The Women’s Health Strategy was published in 2022 and aimed to improve the outcomes, health and wellbeing of women in the UK. Although the strategy addressed some crucial targets for women’s health, it failed to address the prevention of ill health and the specific gendered health impacts of exposure to toxic chemicals in the home, workplace and wider environment.

The strategy recognised the importance of taking a life course approach to health which is crucial when considering health determinants across all environments including the first environment, the womb. However, it failed to consider the impacts of exposure to toxic chemicals which are an important and much overlooked determinant of health and health outcomes especially for women. 

This was highlighted in a letter, sent to the Women’s Health Ambassador, Professor Dame Lesley Regan and signed by six NGOs with expertise in the fields of environment, public and women’s health and wildlife.  The signatories included; Wen (Women’s Environmental Network); Alliance for Cancer PreventionBreast Cancer UK; CHEM Trust; The Cancer Prevention and Education Society and GM Hazards Centre


Key elements of the letter include:

  • The Women’s Health Strategy does not include the gendered impacts of environmental exposure to harmful chemicals, such as toxic chemicals in the home, workplace and the wider environment.


  • Women have a lifetime of hormonal changes from puberty to pregnancy, menstruation, and the menopause, all at which are at risk of disturbance from endocrine disrupting chemicals (EDCs). 


  • EDCs are implicated in the rise of breast and other cancers, osteoporosis, infertility, reproductive disorders.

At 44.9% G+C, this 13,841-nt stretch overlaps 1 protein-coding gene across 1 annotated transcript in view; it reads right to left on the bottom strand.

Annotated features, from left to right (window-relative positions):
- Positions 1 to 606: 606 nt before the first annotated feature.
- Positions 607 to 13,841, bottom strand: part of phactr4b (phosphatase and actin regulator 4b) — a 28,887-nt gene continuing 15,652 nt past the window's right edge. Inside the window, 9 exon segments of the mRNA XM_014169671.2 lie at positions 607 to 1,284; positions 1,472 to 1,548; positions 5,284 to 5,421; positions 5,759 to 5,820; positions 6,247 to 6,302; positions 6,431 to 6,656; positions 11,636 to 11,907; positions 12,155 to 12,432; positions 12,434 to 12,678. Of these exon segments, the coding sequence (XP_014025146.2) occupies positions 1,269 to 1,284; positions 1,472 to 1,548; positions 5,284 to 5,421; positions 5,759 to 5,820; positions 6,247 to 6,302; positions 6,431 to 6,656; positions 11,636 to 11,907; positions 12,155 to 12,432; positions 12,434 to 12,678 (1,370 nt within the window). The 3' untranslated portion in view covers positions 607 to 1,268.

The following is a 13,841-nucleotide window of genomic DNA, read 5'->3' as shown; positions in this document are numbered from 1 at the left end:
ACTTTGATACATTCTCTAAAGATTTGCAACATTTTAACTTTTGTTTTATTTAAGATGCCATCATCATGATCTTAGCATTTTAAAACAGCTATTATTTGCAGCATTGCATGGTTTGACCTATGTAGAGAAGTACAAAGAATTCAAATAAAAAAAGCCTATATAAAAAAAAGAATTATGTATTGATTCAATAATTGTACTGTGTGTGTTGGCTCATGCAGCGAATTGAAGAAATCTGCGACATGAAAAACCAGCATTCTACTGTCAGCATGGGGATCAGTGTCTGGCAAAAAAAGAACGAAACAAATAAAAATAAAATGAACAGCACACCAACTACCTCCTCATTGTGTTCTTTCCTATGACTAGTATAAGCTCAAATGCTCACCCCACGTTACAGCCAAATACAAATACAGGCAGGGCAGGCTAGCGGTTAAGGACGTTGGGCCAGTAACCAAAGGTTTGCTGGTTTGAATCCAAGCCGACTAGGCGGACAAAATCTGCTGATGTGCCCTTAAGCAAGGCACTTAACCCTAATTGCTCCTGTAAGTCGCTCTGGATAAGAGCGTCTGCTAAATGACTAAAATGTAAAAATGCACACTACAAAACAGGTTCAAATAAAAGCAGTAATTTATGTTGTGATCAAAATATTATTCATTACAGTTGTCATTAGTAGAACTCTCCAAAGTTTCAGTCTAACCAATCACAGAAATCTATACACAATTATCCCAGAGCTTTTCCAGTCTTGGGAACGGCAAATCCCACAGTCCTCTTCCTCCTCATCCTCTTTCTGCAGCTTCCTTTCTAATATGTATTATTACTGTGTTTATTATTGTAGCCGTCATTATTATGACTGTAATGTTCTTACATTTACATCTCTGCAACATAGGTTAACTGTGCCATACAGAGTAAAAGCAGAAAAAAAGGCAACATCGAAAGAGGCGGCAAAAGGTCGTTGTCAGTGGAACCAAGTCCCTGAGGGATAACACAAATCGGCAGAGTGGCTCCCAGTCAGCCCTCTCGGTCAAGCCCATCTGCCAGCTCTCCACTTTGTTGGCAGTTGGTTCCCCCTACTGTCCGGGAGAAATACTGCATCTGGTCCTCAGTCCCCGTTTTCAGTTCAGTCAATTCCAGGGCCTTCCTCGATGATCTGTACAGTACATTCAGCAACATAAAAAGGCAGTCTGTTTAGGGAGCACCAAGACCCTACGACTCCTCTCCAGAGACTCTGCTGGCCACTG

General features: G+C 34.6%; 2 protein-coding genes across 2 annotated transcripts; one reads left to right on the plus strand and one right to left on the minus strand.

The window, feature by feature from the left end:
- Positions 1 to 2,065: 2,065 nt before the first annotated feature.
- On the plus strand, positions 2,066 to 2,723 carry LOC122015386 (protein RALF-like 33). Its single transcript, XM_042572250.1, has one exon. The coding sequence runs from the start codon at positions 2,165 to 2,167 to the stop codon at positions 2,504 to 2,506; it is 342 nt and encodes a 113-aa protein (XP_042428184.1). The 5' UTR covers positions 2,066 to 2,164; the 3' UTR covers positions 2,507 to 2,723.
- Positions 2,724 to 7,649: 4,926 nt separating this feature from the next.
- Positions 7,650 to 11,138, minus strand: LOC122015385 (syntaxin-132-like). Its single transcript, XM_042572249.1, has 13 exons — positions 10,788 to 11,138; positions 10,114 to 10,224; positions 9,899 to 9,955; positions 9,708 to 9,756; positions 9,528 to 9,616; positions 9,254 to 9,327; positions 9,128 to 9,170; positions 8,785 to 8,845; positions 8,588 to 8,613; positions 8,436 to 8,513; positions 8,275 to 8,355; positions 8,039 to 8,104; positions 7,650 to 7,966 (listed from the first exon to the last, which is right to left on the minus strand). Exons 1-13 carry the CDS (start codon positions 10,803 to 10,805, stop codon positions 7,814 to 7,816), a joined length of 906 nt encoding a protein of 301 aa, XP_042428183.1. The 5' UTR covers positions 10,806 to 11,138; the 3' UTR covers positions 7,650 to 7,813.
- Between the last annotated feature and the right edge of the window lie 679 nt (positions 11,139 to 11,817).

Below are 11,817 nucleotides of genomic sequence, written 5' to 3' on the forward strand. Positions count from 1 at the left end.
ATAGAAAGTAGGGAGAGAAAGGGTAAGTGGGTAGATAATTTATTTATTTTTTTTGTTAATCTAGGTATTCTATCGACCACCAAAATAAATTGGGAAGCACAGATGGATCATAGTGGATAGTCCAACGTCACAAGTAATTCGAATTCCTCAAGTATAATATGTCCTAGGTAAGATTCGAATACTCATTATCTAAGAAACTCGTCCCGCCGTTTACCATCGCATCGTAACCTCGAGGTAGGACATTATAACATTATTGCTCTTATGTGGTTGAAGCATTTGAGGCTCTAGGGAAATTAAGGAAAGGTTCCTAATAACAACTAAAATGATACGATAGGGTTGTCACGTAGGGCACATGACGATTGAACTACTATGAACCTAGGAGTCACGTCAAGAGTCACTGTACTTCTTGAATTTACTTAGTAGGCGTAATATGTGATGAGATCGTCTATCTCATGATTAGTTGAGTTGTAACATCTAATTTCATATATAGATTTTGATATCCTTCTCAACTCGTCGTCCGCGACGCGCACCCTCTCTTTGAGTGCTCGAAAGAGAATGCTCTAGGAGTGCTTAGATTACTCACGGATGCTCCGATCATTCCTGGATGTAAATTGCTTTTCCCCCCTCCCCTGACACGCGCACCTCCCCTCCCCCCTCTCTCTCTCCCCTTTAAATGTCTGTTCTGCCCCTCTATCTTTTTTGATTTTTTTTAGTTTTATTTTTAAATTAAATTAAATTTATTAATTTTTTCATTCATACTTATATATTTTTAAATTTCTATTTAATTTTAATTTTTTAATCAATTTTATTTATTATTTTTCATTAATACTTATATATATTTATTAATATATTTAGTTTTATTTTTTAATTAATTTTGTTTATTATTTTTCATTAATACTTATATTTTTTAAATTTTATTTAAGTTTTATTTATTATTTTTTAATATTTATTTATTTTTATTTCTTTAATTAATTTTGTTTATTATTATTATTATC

• Exposure to harmful chemicals during pregnancy has been linked to preeclampsia, gestational diabetes and breast cancer. 


  • Chemicals can also cross the placenta, causing irreversible damage to the developing foetus. Mothers can also unwittingly pass chemicals to their babies via breast milk.


  • Exposures in the home and wider environment can be compounded by exposures in the workplace. Many jobs that involve direct contact with hazardous chemicals such as beauty salon workers, cleaners and cashiers are done predominantly by women. For example, women working in nail care salons can be exposed to carcinogens and hormone-disrupting chemicals. 


  • Tampons and menstrual pads have been found to contain hazardous chemicals including carcinogens, endocrine disruptors and pesticide residues, with women potentially exposed to these chemicals for their full 40 years of menstruation.


Download the letter 


Dear Professor Dame Lesley Regan, 

Firstly, congratulations on your appointment as the first ever Women’s Health Ambassador for England. 

We are a group of 6 NGOs with expertise in the fields of public and occupational health, environment and wildlife working on chemical pollution. We are writing in connection with your role implementing the Women’s Health Strategy.